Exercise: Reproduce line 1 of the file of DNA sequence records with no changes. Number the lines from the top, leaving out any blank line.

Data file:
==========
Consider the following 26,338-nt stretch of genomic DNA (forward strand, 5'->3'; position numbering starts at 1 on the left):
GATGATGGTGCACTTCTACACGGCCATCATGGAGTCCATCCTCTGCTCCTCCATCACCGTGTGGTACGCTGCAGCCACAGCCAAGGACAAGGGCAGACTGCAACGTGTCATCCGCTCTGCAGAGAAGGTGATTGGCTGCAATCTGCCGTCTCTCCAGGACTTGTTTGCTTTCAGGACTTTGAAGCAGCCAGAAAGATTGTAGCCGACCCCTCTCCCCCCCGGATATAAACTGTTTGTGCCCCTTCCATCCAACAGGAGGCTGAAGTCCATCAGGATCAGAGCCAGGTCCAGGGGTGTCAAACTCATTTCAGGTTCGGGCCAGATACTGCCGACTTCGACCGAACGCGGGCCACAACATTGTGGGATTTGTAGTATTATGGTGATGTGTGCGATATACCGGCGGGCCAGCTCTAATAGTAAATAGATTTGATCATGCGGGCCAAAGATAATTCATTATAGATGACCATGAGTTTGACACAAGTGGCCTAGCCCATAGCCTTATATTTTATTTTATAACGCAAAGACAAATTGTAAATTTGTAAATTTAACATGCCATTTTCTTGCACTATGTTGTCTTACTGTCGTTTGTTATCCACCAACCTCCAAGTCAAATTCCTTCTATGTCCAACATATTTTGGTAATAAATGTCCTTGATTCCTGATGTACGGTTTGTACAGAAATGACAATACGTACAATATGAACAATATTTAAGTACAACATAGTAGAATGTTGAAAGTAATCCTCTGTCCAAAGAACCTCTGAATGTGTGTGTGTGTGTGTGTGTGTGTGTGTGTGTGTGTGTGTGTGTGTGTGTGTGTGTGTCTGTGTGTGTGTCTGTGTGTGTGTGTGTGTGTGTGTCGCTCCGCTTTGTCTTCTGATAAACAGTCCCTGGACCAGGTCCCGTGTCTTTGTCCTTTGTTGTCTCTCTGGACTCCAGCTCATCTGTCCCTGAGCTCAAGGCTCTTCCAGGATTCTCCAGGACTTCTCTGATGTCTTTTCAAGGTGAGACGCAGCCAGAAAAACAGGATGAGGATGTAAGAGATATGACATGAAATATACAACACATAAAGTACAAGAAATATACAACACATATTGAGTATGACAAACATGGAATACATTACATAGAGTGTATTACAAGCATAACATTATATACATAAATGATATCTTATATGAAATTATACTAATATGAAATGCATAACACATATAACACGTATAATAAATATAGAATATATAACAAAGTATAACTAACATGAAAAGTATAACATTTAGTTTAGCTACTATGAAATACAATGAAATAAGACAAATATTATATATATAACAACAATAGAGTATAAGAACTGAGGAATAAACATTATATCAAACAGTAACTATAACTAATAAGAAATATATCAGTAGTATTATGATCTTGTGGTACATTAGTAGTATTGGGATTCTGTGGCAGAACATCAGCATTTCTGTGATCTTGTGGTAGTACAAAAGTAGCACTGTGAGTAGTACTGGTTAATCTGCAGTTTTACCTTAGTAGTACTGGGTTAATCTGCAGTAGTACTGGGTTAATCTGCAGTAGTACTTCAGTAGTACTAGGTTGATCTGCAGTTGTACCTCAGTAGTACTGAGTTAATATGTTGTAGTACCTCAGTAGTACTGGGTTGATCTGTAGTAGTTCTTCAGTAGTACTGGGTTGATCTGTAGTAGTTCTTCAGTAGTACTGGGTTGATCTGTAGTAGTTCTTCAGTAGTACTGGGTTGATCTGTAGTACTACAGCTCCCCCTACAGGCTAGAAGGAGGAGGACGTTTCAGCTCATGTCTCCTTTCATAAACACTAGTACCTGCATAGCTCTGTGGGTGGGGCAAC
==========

Consider the following 26,338-nt stretch of genomic DNA (forward strand, 5'->3'; position numbering starts at 1 on the left):